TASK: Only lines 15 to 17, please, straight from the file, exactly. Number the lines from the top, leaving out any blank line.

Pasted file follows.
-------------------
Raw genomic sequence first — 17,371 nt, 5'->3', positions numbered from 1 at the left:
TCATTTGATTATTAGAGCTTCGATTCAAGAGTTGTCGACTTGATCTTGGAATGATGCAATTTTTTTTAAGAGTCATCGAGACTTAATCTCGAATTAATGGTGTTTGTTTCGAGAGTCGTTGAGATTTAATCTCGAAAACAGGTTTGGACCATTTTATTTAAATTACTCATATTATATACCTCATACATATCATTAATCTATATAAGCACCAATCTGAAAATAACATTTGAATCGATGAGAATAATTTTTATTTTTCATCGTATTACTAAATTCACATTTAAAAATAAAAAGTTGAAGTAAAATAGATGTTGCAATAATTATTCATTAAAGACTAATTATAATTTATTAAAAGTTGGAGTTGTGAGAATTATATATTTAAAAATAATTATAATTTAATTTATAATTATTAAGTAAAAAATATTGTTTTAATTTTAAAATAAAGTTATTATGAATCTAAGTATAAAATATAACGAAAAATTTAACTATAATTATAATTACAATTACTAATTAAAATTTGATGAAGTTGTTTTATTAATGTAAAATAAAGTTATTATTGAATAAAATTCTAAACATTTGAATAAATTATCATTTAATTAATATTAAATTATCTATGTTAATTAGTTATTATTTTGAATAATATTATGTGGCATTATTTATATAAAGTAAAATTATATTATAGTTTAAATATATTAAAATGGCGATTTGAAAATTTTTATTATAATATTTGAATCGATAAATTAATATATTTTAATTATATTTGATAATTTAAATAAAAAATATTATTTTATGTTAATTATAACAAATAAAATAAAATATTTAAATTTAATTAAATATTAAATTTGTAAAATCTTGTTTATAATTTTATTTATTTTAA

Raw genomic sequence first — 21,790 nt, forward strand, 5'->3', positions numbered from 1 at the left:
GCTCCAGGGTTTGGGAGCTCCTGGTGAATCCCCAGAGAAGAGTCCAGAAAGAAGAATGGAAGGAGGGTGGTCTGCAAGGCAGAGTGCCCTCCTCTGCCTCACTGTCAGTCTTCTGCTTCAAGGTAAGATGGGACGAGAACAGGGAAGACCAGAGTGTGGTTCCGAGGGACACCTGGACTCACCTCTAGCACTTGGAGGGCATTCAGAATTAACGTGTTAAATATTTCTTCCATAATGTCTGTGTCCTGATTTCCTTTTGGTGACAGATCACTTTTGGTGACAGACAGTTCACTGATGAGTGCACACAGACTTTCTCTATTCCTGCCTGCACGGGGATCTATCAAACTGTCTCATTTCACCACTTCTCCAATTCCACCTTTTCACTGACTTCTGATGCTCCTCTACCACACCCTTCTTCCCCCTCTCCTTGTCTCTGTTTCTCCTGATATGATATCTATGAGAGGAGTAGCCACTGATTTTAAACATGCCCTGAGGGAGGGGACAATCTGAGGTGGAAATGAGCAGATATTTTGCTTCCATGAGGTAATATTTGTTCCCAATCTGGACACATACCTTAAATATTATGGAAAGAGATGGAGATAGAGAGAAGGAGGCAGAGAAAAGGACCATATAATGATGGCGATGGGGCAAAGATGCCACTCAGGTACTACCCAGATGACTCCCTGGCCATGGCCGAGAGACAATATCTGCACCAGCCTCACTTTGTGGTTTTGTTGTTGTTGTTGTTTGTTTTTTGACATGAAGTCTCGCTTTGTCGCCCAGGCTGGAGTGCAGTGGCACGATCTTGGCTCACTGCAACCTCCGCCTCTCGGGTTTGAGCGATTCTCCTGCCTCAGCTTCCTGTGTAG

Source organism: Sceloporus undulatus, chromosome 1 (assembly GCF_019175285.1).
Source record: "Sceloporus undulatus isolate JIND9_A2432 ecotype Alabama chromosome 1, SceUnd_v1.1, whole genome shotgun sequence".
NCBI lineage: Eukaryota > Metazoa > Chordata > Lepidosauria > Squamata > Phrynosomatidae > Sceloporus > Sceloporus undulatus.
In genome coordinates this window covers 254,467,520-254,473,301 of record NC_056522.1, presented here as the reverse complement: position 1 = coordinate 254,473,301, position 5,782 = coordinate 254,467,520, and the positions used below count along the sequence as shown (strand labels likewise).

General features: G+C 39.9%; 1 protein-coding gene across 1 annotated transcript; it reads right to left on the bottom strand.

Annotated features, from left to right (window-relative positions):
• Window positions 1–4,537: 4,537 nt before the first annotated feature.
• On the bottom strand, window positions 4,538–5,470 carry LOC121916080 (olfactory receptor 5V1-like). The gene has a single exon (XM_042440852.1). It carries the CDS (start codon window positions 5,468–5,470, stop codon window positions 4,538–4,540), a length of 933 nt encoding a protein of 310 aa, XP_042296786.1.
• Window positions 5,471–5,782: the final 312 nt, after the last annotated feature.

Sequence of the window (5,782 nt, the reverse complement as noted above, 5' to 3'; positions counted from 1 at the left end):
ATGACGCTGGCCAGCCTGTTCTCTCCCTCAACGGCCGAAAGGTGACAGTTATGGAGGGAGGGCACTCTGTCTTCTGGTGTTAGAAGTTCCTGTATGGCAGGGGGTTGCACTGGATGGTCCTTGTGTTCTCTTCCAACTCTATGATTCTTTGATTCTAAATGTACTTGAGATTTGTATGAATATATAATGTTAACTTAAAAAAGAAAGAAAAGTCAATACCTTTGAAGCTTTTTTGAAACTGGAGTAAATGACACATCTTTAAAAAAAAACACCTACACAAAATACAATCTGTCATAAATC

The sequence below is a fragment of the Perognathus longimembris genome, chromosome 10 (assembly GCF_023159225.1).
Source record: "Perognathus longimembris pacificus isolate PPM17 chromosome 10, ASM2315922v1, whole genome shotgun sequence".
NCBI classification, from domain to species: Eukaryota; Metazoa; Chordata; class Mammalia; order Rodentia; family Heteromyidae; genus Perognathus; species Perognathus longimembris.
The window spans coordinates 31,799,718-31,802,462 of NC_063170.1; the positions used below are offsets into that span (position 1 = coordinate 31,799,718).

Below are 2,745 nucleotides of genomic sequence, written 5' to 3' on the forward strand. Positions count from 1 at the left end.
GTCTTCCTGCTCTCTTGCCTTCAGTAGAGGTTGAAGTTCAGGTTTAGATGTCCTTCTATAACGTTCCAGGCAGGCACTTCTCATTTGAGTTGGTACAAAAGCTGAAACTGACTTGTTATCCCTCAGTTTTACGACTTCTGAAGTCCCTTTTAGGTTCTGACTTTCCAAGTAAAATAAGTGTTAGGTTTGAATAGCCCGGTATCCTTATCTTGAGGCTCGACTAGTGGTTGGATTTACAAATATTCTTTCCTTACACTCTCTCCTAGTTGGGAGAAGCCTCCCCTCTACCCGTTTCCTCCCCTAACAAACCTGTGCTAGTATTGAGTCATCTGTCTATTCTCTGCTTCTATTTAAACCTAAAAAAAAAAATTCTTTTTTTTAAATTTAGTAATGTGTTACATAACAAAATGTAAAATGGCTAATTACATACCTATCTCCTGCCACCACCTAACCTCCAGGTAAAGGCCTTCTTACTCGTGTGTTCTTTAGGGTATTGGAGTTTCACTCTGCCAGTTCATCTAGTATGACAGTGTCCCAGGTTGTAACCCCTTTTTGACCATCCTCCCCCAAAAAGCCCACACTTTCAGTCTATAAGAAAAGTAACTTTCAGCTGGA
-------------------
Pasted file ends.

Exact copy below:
ATGACGCTGGCCAGCCTGTTCTCTCCCTCAACGGCCGAAAGGTGACAGTTATGGAGGGAGGGCACTCTGTCTTCTGGTGTTAGAAGTTCCTGTATGGCAGGGGGTTGCACTGGATGGTCCTTGTGTTCTCTTCCAACTCTATGATTCTTTGATTCTAAATGTACTTGAGATTTGTATGAATATATAATGTTAACTTAAAAAAGAAAGAAAAGTCAATACCTTTGAAGCTTTTTTGAAACTGGAGTAAATGACACATCTTTAAAAAAAAACACCTACACAAAATACAATCTGTCATAAATC

The sequence below is a fragment of the Perognathus longimembris genome, chromosome 10 (assembly GCF_023159225.1).
Source record: "Perognathus longimembris pacificus isolate PPM17 chromosome 10, ASM2315922v1, whole genome shotgun sequence".